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Alfred Cheney Johnston Creates His Studio

Some of the inevitable questions surrounding theatrical photography were how someone entered into such a charmed profession, how one could succeed long term in a business so blown by the gales of fashion, and how one interacted with the most beautiful and talented people in the world. Of the stories surrounding the emergence of the greatest camera artists, those connected with the discovery of Alfred Cheney Johnston were most colored with mystique. The legend of Johnston's emergence circulated Broadway as an oft-told oral legend. Like most Ziegfeld legends, the tale spoke of the recognition of an untried genius, plucking a talent out of obscurity and enabling the it to shine in full glory before the public. Sometime in 1917, Ziegfeld determined that Johnston would be the photographic glorifier of his Ziegfeld girls. From 1917 to 1931, Johnston would be Ziegfeld's favorite of the several camera artists who chronicled his shows and performers.

Of all the versions of the legend, the most elaborate is that recorded in an unpublished memoir, "I Never Wore Tights," of Johnston undertaken by his Connecticut neighbor Gordon Bell in 1935. Bell sought to use Johnston as a means of memorializing Ziegfeld's reign over American theatrical entertainment. Though its title announced that it would cover the period 1917 to 1934, the surviving typescript treats only the first five years of the announced span of coverage--roughly from "Miss 1917" to the triumph of "Sally."

Bell interviewed Johnston, and periodically in the manuscript Cheney's voice surfaces in the narration. How much of the tale is true? It is difficult to say. But this much should be noted. For four years prior to Johnston's "discovery" by Ziegfeld he was listed in the New York City Directory as a photographer. (Earlier he was listed as a painter or artist.) In the Bell narrative the dancer Dorothy Dickson (spelled Dixon in the ms) serves as the intermediary, introducing Johnston to Ziegfeld. Some photographs that Johnston had taken of Dickson suggested his unique aesthetic approach. How was it that an art student/amateur photographer was photographing a headlining show dancer? My suspicion is that Johnston worked as an uncredited operator at one of the New York studios from 1914 to 1917 (Johnston's friend and fellow Ziegfeld photographer Edward Thayer Monroe worked in such a capacity for White Studio from 1915 to early 1919). The studio that took the most images of Dickson in 1916 was Sarony Studio. When one looks at the studio's work in the years prior to Johnston's emergence, one discovers several images posed with what now seem characteristic Johnston set-ups: Sybil Carmen in December 16 in a Midnight Frolic outfit; or Aimee Dalmores in the November issue.

In 2011 I purchased one of the two surviving typescripts of Bell's memoir. The narrative alternates between passages evoking the general world of the American theater and the story of Johnston's establishment as a photograph. Below I have excerpted portions of Chapter Two bearing on Johnston's establishment as a major camera artist. While the story of Johnston's employment by Ziegfeld in Chapter One intermixes the factual and the imaginative in equal measure, the tale of how Johnston set up his first studio in Chapter Two has the concreteness of report.

CHAPTER TWO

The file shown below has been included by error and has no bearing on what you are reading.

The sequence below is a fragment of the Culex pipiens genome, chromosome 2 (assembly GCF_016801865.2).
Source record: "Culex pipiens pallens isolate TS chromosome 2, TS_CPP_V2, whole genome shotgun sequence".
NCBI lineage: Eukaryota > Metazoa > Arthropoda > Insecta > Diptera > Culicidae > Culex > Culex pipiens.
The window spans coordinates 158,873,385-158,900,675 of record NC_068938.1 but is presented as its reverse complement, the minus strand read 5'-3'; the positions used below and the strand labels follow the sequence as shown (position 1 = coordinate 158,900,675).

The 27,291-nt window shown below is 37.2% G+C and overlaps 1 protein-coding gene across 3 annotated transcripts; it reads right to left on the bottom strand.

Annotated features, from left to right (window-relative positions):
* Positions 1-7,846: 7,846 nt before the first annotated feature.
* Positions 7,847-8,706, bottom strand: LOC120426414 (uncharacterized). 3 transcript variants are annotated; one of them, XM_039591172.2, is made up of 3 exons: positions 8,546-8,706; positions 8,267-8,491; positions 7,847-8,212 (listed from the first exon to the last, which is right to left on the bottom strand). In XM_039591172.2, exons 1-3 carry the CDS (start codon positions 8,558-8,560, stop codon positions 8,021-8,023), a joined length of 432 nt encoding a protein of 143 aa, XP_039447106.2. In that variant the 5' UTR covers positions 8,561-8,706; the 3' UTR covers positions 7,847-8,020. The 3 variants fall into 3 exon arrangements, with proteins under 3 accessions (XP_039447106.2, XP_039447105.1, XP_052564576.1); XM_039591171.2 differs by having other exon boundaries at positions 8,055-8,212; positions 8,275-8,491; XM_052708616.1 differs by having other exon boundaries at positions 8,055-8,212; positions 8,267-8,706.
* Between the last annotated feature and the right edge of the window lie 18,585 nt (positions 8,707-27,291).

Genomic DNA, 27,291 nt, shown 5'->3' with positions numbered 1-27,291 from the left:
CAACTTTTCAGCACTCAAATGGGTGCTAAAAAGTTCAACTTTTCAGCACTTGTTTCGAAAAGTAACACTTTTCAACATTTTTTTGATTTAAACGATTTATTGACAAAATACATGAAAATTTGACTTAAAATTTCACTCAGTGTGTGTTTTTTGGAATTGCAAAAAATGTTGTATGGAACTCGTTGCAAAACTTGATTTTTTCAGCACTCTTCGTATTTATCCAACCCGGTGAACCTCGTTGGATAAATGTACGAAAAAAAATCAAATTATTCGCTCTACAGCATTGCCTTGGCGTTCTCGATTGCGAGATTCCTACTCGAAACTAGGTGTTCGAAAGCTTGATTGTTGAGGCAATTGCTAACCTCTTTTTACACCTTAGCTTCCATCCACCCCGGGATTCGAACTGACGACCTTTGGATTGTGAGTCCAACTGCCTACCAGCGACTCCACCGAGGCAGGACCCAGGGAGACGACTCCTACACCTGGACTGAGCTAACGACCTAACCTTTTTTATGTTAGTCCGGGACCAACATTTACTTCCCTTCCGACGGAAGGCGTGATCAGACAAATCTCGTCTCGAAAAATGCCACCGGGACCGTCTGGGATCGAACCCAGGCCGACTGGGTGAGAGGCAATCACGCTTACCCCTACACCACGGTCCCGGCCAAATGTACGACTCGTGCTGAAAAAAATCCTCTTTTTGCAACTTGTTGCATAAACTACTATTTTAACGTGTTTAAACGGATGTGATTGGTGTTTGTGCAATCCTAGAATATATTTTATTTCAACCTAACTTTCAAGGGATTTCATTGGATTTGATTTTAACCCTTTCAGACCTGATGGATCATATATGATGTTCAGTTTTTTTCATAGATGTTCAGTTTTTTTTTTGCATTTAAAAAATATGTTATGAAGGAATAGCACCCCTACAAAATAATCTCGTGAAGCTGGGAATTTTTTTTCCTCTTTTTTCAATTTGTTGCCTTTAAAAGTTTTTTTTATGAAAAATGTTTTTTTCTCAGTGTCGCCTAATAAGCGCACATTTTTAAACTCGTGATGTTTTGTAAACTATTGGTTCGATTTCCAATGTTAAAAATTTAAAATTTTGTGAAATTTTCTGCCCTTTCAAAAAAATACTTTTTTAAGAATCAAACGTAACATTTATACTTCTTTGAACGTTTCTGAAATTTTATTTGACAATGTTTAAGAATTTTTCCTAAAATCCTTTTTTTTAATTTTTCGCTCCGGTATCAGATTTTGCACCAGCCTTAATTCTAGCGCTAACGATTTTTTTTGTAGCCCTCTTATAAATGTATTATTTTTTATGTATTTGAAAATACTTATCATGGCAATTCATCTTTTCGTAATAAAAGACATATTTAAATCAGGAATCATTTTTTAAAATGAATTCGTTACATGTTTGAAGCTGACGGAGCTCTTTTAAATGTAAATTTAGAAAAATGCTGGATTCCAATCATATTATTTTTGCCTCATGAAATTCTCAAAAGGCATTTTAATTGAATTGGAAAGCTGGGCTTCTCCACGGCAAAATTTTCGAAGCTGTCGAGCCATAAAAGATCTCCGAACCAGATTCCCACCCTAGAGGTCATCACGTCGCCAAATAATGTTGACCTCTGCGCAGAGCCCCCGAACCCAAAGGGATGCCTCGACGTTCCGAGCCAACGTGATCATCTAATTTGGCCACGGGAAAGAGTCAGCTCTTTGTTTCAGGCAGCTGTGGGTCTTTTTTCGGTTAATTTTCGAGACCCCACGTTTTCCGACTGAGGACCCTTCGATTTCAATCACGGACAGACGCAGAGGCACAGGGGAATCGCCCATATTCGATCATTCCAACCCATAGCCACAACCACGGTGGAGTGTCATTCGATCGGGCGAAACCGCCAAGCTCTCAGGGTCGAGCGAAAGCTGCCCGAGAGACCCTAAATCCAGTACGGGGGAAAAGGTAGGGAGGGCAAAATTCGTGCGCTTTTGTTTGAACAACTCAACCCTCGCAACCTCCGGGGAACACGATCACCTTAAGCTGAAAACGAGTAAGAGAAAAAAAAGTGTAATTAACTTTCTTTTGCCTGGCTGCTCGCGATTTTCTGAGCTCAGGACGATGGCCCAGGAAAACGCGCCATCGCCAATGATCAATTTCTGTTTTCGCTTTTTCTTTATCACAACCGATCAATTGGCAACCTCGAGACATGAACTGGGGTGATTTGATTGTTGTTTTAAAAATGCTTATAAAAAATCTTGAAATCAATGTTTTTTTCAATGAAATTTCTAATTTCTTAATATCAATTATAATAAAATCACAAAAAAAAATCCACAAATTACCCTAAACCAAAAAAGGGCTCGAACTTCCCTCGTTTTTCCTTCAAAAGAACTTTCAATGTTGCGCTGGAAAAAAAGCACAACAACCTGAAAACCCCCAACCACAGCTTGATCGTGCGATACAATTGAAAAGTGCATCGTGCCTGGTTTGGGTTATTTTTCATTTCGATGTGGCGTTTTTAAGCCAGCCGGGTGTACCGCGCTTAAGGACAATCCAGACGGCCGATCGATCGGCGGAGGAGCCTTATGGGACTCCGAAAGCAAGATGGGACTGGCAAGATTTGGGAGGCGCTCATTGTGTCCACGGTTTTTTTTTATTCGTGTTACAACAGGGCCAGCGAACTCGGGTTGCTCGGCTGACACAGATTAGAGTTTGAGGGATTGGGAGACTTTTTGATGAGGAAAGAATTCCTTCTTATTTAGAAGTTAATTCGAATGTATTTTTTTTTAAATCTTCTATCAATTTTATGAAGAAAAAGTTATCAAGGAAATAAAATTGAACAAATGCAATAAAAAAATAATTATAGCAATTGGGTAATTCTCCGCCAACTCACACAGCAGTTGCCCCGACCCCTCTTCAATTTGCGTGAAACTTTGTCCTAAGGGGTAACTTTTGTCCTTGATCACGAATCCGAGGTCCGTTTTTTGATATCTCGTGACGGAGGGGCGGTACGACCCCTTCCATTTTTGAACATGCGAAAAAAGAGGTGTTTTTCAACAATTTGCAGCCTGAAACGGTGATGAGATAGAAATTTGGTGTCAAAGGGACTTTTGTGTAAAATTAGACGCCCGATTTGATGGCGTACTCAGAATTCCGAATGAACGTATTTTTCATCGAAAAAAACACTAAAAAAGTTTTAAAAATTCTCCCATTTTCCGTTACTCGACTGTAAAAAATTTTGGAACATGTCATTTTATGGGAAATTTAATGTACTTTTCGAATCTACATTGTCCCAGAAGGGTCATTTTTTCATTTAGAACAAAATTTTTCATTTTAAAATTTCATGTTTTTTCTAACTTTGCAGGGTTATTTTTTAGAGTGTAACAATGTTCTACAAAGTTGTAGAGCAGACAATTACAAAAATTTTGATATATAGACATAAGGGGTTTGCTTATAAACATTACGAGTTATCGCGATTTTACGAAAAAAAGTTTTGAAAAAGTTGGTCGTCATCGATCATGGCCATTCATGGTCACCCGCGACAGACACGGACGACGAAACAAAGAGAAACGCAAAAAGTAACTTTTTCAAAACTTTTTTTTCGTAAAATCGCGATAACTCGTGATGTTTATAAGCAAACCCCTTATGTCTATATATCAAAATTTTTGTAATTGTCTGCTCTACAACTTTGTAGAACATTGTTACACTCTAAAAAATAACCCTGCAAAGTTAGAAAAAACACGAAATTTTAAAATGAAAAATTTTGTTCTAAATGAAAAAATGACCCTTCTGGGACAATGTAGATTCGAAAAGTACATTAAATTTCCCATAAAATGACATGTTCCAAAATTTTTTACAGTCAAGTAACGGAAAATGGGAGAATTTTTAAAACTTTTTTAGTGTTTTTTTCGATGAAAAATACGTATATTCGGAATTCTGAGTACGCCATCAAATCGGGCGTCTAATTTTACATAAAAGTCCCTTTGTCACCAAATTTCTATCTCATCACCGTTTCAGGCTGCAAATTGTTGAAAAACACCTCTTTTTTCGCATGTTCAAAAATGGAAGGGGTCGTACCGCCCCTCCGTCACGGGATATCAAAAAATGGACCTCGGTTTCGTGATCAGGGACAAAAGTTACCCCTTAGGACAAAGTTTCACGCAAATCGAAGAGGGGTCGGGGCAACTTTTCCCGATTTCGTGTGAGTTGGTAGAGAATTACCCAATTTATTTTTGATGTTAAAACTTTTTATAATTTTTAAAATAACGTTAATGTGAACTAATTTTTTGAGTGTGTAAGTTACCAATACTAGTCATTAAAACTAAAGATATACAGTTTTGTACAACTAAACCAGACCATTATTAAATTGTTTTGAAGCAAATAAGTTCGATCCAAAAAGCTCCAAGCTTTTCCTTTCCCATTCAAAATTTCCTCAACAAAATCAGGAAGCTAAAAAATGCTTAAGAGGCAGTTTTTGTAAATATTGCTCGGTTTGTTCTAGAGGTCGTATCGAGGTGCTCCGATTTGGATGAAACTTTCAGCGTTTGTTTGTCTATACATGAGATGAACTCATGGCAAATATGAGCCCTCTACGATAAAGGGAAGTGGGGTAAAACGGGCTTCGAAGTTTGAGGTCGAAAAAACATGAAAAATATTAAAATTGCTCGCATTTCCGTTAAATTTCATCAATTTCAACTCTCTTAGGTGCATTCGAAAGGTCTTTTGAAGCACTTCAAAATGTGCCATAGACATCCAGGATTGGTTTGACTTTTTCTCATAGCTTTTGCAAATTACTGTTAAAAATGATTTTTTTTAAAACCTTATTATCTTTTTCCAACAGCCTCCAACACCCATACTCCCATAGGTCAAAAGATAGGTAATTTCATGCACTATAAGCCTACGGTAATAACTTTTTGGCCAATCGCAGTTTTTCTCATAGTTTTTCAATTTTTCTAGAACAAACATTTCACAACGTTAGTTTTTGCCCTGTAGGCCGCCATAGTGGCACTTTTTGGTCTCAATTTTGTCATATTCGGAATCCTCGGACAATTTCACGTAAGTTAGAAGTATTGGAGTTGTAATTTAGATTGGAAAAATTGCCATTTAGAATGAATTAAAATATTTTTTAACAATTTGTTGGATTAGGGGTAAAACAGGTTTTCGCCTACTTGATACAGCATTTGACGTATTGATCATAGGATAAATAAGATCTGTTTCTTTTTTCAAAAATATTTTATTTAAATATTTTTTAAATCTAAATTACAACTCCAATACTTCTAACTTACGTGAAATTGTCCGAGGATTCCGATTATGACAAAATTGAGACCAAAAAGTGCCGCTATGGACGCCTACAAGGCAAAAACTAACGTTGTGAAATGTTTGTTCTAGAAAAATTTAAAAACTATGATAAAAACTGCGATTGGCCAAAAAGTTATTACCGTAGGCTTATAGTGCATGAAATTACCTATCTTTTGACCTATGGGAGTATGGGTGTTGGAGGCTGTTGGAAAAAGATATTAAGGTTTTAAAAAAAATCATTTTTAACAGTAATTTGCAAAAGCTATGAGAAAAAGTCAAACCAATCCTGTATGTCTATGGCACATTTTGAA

In 1917, when Cheney paid his first month's rent for a third floor studio, 57 West 57th Street was a three-story building. The roof would have been flat, had it not been punctuated, at regular intervals, with the glass and slate-shingled A-frames of artists' skylights. Outside, up and down Sixth Avenue, the "El" added its persistent clatter to the surface traffic din. However, because Cheney selected a studio which faced Fifty-Seventh Street, he was not only saved a great deal of the noise of the clattering "El" trains, but also the quite understandable curiosity which would undoubtedly have afflicted both trainmen and rides, had they been able to peer through his studio windows. All third-floor studios opened off a single long hallway. Beside the front stairway there was a small, casually attended elevator. It was often necessary for prospective passengers to invade the corner drugstore and persuade the pharmacist to abandon his prescriptions long enough to escort them upwards. Sometimes an impatient tenant would run the car to the third floor himself, leave it there; thus causing the pharmacist considerable additional anguish and stair-climbing. On the other hand, most of the third floor tenants were young. Two flights of stairs were not nearly so formidable a barrier as undoubtedly they would later become. One of the conveniences of this thriving artistic warren was a back stairway which lead directly down--not up--to 'The Alps,' a pleasantly unpretentious restaurant at the street level. 'The Alps' was not only a place where both tenants and models could enjoy each other, to an obligato of good food and drinks; it was not a coffee house dedicated to the thrashing out--but never the solution of--the earth-shattering problems of love, and sex, and religion and politics; but it was also a most convenient and obliging source of viands and potables which could be delivered directly to the third floor studio of anyone able to demonstrate sufficient solvency to pick up the tab. Thus this back staircase soon assumed the position of a two-way traffic artery between sustenance and art. "Actually, it was the people on the second floor who suffered most," Cheney records. In the first place, the "El" tracks were almost level their windows. Thus those who lived on the Sixth Avenue side had little privacy unless their windows were closed and shades drawn. The second floor had been made into, and rented as, apartments; not artists' apartments, but dwellings for respectable, home-loving people. People who not only worked for a living, but who seemed obsessed with the quaint notion that there was a proper hour for everything--including retiring for the night. Because the third-floor tenants neither believed in, nor practiced, such bourgeois virtues, there was usually a state of siege and civil war between the tenants of the two floors. The third-floor hallway was wood. To quiet the nerves of the proper apartment dwellers on the second floor, the thoughtful landlord had laid a carpet along the center of this third floor hall. However, on too many occasions, when a third floor tenant was feeling flush enough to organize a party in his studio--topped off with food and drinks from 'The Alps'--the festivities would be climaxed by what Cheney called a 'carpet parade.' Bursting irreverently from the studio where they had been feasting, and with all appropriate artistic dignity, the revelers would line up, single file, parade up and down the hallway, "one foot on the carpet, one foot on the floor." "It was Greenwich Village on Fifty-Seventh Street" Cheney explains. As standard equipment, each third-floor studio apartment was equipped with a bathroom. Cheney's first constructive move was, of course, to convert his bathroom into a darkroom. "There wasn't much furniture in the place, and I couldn't afford much more," he comments. "Fortunately there was one blank wall. I used that for my background. When I got around to it, I covered that wall with gold paper so that when I turned a mazda lamp on it, it glowed like a sunburst. Eventually I had a frame built, with black on one side and white on the other. It was on casters, so I could turn it round easily. I used the skylight as the main light for my pictures, with a single mazda light for fill." On his knees, because there was no other way, he dunked and re-dunked his glass plates in developer and fixing solutions in the bathtub, flushed the solutions down the drain; afterwards used the tub to wash chemicals from his negatives, then his prints. Outside, in his studio room, he worked for hours over his glass negatives at a retouching desk; while in the other studios along the hall, his fellow artists labored with pen and ink, brushes and modeling tops on Bristol board, drawing paper and clay. The interchange of ideas between them all was free, uninhibited, sometimes verbally violent. On the roof, above Cheney's head, the pupils of a dancing school practiced their routines between the skylights. "To me, it was one of the great attractions of the place," Cheney explains. "All of my platinum prints had to be made up there on the roof, by daylight. Platinum paper is so darn slow, you have to expose it to daylight. Even an arc light isn't strong enough to give you a good print without waiting forever. So I'd load up an armful of printing frames, lug them up onto the roof, prop them against the skylights, sit down and enjoy the dancing while I waited for the prints to be exposed." "I learned a lot about ballet that first year. Not only did I make my proofs up there, but after Ziegfeld and I had selected the shots we wanted final prints of, I would drag the printing frames back onto that roof, expose the final prints there." In order to "set" these final platinum prints, Cheney transferred his hot oxalic acid operations from mother's kitchen in Mount Vernon on to a gas plate in his new studio. He does not record what his fellow tenants thought of the hot oxalic acid fumes. Although he does admit that the ventilation on 57th Street was better than it had been in his mother's kitchen. When he first became a tenant on 57th Street, Cheney's resources were sufficient "to pay a couple of months' rent and buy himself a new camera. With a determination to see an important job well done, he concluded he must have a good camera. After all, he had suddenly been commissioned to put his ideas of artistic photographs to the test. And so he journeyed downtown to Willoughby's Supply Store, a photographic house which was then "somewhere around Wannamaker's Department Store," where Grover Whalen was still displaying his charm. . . . . Cheney has never been quite sure whether, when he enter Willoughby's that day, they "saw a sucker coming"; or whether his self-confident attitude was responsible for the photographic outfit he finally purchased. Certainly he bought a 'real camera.' It was large; it was impressive. It accommodated 11x14 inch glass plates. Eventually 5x7 inch "reducing back" allowed him to make negatives of this latter small size. He began with glass plates and continued to be convinced that, for really fine work, glass plates were distinctly superior; also that they should be large enough to make retouching easy and allow the production of salon, or display, prints without using an enlarging camera. . . . . Professional cameras have never been sold "complete with lens." It has always been a matter of choice, discretion and pocketbook as to what lens the photographer will select. Cheney chose a 2 inch Steinheil; a lens which has remained with him, as has the camera, throughout the years. "I've never forgotten the man who sold me this outfit," Cheney says "His name was Joe Dombroff. He was a slight, little fellow. As I remember it, the camera was bigger than he was. Afterwards, he became president of Willoughby's. I don't think I could have given him that much business, but I might have." "Anyhow, I got the camera, and some plate holders, and the lens, and some trays delivered to my studio, and I was in business." . . . . "From the start, my agreement with Ziegfeld allowed me to photograph the girls any way I pleased," Cheney insists, with a pleasant gleam in his brown eyes. "I was never concerned with the regular on-stage publicity shots. Those were taken by the usual theatrical photographers like White or Underwood and Underwood. My assignment was to make artistic photographs of the girls--without any relation as to how they might appear onstage. These photographs were to be used for display in the lobbies of the New Amsterdam and Century Theatres--as well as being broadcast all over the civilized world." "I was the only person ever to make photographs of this sort for Ziegfeld. And my name was to appear on every one of them, and on all the reproductions in newspapers and magazines, too." "At first Ziegfeld suggested what girls were to be photographed. I would get a telephone call from his office, teeling me that a certain girl was coming over to my studio to be photographed. From that point on, I was on my own. I was from to plan the poses, selected the costumes--if any; use my own ideas of lighting. Everything." "Later, once he was more than satisfied with what I was doing, Ziegfeld even left the selection of the girls up to me. He was a wonderful man to work with. He never believed in interfering with somebody who was doing a job for him the way he liked to have it done. For instance, I had arranged to photograph one famous young lady. She had agreed to the appointment. I believe in being prompt. In fact, I've always insisted on it. My feeling is that the other person's time is probably just as important to them as mine is to me." "Well, the young lady didn't keep that appointment. She called me up a day or so later and said she was sorry, but that she hadn't been able to keep that appointment. Something had come up--and when could she have another appointment? I told her she had had her appointment and hadn't kept it, that so far as I was concerned, I hadn't the time to make another appointment for her." "She threatened to go to Ziegfeld. That didn't bother me in the least. She waited until I was over at the New Amsterdam with Ziegfeld, then complained I'd refused to take her picture. Ziegfeld looked at her, looked at me, and said, 'Cheney's in charge of making his own photographs. Whatever he says, goes.' I never did photograph that young lady--until the following season." Cheney had come from six years as an art student--with the firm conviction that a woman's body was beautiful. "In 1917, women didn't display their bodies--except on stage," he recalls. "It just wasn't fashionable. On the other hand, you were just wasting time and plates if you tried to make interesting or artistic photographs of them in those horribly over-decorated gunny-sacks they wore as clothes. One of Ziegfeld's requirements was that a girl must have a beautiful figure. From the first day I went to work for him, I determined I was not going to hide those figures. I didn't. Instead, I draped them. Revealingly, of course. If I hadn't draped them that way, I might just as well have photographed them in their hideous street clothes." "But, you know, there is such a thing as taste. I've never been interested in making lewd photographs. On the other hand, I've always believed that if a woman had a beautiful body, it should be shown. That's why I've always used the simplest of drapes. Effectively, tastefully, of course; but never as an excuse for lewdness nor for covering up a beautiful figure."